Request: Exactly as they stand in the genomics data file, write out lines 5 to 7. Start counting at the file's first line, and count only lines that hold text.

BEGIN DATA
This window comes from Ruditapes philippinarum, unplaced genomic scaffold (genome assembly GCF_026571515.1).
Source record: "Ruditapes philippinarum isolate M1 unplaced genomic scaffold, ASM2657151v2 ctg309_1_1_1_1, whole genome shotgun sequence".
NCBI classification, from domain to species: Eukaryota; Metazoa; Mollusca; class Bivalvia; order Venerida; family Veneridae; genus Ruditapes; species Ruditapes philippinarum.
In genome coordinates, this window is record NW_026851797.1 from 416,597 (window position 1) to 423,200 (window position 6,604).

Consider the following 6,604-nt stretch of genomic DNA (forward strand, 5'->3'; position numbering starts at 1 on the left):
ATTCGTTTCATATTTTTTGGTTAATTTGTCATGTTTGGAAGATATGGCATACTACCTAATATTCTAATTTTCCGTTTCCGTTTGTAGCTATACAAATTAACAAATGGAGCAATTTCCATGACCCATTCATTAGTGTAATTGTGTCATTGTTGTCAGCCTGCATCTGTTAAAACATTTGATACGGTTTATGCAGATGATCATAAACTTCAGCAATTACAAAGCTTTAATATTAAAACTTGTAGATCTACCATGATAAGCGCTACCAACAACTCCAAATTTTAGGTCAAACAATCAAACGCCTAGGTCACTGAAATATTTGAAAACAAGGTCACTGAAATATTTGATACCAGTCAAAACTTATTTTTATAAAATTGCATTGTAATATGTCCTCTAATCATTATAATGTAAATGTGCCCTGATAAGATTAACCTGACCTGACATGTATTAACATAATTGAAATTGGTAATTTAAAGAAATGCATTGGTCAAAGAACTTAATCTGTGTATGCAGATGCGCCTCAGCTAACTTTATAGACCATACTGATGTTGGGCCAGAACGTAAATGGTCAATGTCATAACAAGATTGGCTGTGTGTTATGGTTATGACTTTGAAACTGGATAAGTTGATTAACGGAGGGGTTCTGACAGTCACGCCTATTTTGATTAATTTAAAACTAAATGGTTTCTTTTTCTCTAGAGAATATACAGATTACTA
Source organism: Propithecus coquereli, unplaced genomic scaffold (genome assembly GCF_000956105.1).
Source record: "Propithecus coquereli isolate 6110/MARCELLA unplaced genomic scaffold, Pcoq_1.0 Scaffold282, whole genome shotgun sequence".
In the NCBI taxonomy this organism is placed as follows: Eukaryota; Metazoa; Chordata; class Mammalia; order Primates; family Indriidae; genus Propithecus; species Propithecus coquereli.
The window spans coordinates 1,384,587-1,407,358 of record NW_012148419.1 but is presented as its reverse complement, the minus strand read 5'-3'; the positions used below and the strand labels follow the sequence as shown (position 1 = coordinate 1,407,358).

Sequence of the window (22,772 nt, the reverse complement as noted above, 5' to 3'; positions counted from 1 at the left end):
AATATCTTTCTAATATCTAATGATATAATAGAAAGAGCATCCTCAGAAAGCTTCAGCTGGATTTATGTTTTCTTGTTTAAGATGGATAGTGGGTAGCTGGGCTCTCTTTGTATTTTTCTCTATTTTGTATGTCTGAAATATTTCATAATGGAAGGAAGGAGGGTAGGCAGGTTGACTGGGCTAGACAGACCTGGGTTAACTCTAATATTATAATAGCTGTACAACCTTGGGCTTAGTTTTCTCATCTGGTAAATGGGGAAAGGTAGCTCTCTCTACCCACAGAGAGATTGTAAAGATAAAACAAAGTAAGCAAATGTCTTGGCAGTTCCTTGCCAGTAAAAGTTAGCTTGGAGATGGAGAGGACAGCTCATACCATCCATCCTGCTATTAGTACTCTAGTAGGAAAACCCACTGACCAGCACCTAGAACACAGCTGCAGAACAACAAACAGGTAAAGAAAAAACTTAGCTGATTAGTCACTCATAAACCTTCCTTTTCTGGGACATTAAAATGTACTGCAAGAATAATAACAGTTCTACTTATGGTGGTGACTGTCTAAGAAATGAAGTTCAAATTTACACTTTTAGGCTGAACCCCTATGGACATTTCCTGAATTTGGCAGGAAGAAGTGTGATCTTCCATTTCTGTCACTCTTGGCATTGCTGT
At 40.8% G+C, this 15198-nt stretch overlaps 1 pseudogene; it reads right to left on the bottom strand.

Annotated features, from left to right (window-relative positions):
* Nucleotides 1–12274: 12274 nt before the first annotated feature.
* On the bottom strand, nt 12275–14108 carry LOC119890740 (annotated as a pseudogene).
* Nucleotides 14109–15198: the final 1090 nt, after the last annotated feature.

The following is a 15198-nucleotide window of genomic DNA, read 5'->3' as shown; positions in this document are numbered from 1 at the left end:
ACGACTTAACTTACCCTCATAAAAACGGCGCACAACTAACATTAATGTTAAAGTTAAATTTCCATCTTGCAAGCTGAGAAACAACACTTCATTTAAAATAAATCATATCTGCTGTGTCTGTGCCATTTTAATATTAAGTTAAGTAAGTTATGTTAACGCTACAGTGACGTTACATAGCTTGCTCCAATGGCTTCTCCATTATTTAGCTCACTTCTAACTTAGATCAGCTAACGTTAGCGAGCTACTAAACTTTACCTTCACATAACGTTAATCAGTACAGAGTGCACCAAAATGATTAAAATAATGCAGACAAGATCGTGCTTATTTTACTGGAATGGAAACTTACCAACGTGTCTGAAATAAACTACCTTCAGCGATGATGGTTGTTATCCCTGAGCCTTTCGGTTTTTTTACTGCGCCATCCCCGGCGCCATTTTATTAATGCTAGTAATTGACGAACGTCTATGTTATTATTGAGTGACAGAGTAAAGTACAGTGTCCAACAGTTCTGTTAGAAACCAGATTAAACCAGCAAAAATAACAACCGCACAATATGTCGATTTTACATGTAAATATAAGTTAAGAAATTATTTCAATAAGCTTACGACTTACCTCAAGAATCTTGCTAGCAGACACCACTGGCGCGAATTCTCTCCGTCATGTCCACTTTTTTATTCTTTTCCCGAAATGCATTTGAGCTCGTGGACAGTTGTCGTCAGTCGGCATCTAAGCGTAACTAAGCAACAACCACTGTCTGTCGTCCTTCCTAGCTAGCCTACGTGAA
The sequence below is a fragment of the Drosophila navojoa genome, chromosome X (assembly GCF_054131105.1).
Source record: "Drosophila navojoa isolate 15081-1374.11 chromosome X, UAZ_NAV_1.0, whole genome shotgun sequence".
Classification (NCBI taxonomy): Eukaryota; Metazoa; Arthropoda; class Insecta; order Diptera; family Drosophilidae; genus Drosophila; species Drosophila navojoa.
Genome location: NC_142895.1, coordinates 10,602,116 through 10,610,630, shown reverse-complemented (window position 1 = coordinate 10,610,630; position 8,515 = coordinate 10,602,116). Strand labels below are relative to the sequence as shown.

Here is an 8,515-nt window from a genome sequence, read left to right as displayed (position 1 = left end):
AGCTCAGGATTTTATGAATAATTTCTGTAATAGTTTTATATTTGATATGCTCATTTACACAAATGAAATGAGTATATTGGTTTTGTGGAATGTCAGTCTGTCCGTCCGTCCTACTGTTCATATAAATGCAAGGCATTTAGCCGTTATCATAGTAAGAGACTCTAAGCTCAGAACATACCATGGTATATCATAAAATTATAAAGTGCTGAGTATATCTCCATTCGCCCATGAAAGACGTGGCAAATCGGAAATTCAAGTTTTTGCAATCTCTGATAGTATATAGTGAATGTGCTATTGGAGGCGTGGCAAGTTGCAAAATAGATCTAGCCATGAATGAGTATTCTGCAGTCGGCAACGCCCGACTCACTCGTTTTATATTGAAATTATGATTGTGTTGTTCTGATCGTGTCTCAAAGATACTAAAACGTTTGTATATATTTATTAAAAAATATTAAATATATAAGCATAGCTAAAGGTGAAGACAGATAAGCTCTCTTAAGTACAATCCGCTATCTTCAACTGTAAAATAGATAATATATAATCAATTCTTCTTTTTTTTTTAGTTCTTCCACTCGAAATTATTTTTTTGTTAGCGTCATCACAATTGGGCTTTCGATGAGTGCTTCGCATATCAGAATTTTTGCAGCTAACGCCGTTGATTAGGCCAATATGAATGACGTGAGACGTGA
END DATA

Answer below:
Consider the following 6,604-nt stretch of genomic DNA (forward strand, 5'->3'; position numbering starts at 1 on the left):
ATTCGTTTCATATTTTTTGGTTAATTTGTCATGTTTGGAAGATATGGCATACTACCTAATATTCTAATTTTCCGTTTCCGTTTGTAGCTATACAAATTAACAAATGGAGCAATTTCCATGACCCATTCATTAGTGTAATTGTGTCATTGTTGTCAGCCTGCATCTGTTAAAACATTTGATACGGTTTATGCAGATGATCATAAACTTCAGCAATTACAAAGCTTTAATATTAAAACTTGTAGATCTACCATGATAAGCGCTACCAACAACTCCAAATTTTAGGTCAAACAATCAAACGCCTAGGTCACTGAAATATTTGAAAACAAGGTCACTGAAATATTTGATACCAGTCAAAACTTATTTTTATAAAATTGCATTGTAATATGTCCTCTAATCATTATAATGTAAATGTGCCCTGATAAGATTAACCTGACCTGACATGTATTAACATAATTGAAATTGGTAATTTAAAGAAATGCATTGGTCAAAGAACTTAATCTGTGTATGCAGATGCGCCTCAGCTAACTTTATAGACCATACTGATGTTGGGCCAGAACGTAAATGGTCAATGTCATAACAAGATTGGCTGTGTGTTATGGTTATGACTTTGAAACTGGATAAGTTGATTAACGGAGGGGTTCTGACAGTCACGCCTATTTTGATTAATTTAAAACTAAATGGTTTCTTTTTCTCTAGAGAATATACAGATTACTA
Source organism: Propithecus coquereli, unplaced genomic scaffold (genome assembly GCF_000956105.1).